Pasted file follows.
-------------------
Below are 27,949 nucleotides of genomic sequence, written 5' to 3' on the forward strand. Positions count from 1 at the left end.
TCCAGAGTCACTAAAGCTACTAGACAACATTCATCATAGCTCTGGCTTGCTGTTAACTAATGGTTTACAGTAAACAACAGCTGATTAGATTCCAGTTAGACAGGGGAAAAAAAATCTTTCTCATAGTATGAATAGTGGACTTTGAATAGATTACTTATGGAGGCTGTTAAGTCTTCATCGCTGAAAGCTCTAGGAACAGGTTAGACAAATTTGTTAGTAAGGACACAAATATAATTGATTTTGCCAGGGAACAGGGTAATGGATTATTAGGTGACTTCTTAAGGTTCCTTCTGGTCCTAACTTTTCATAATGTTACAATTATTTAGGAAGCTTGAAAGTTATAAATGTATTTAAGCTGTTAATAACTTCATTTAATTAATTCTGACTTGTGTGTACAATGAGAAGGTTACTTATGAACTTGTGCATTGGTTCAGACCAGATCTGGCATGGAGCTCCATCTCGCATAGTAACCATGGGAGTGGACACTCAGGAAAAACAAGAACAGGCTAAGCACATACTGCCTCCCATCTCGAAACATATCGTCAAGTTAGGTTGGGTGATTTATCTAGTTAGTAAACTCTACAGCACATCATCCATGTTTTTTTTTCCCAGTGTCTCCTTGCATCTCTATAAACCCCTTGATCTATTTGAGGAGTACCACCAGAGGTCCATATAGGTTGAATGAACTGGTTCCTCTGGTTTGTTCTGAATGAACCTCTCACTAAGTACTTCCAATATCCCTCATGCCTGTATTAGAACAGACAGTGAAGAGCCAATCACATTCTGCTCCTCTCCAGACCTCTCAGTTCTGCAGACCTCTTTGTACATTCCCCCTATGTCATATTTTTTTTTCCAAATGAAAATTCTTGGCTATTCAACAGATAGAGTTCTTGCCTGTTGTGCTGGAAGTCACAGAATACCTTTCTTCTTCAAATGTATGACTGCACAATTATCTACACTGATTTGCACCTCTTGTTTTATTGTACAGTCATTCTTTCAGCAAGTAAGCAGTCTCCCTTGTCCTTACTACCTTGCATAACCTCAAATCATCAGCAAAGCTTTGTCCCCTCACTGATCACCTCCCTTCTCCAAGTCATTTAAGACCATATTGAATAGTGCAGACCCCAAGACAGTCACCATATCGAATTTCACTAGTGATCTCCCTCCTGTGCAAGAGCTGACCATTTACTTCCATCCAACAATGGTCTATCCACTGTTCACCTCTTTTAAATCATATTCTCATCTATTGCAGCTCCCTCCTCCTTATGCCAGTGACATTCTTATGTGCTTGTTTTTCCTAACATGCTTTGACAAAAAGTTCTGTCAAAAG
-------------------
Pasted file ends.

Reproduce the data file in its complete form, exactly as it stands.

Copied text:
Below are 27,949 nucleotides of genomic sequence, written 5' to 3' on the forward strand. Positions count from 1 at the left end.
TCCAGAGTCACTAAAGCTACTAGACAACATTCATCATAGCTCTGGCTTGCTGTTAACTAATGGTTTACAGTAAACAACAGCTGATTAGATTCCAGTTAGACAGGGGAAAAAAAATCTTTCTCATAGTATGAATAGTGGACTTTGAATAGATTACTTATGGAGGCTGTTAAGTCTTCATCGCTGAAAGCTCTAGGAACAGGTTAGACAAATTTGTTAGTAAGGACACAAATATAATTGATTTTGCCAGGGAACAGGGTAATGGATTATTAGGTGACTTCTTAAGGTTCCTTCTGGTCCTAACTTTTCATAATGTTACAATTATTTAGGAAGCTTGAAAGTTATAAATGTATTTAAGCTGTTAATAACTTCATTTAATTAATTCTGACTTGTGTGTACAATGAGAAGGTTACTTATGAACTTGTGCATTGGTTCAGACCAGATCTGGCATGGAGCTCCATCTCGCATAGTAACCATGGGAGTGGACACTCAGGAAAAACAAGAACAGGCTAAGCACATACTGCCTCCCATCTCGAAACATATCGTCAAGTTAGGTTGGGTGATTTATCTAGTTAGTAAACTCTACAGCACATCATCCATGTTTTTTTTTCCCAGTGTCTCCTTGCATCTCTATAAACCCCTTGATCTATTTGAGGAGTACCACCAGAGGTCCATATAGGTTGAATGAACTGGTTCCTCTGGTTTGTTCTGAATGAACCTCTCACTAAGTACTTCCAATATCCCTCATGCCTGTATTAGAACAGACAGTGAAGAGCCAATCACATTCTGCTCCTCTCCAGACCTCTCAGTTCTGCAGACCTCTTTGTACATTCCCCCTATGTCATATTTTTTTTTCCAAATGAAAATTCTTGGCTATTCAACAGATAGAGTTCTTGCCTGTTGTGCTGGAAGTCACAGAATACCTTTCTTCTTCAAATGTATGACTGCACAATTATCTACACTGATTTGCACCTCTTGTTTTATTGTACAGTCATTCTTTCAGCAAGTAAGCAGTCTCCCTTGTCCTTACTACCTTGCATAACCTCAAATCATCAGCAAAGCTTTGTCCCCTCACTGATCACCTCCCTTCTCCAAGTCATTTAAGACCATATTGAATAGTGCAGACCCCAAGACAGTCACCATATCGAATTTCACTAGTGATCTCCCTCCTGTGCAAGAGCTGACCATTTACTTCCATCCAACAATGGTCTATCCACTGTTCACCTCTTTTAAATCATATTCTCATCTATTGCAGCTCCCTCCTCCTTATGCCAGTGACATTCTTATGTGCTTGTTTTTCCTAACATGCTTTGACAAAAAGTTCTGTCAAAAG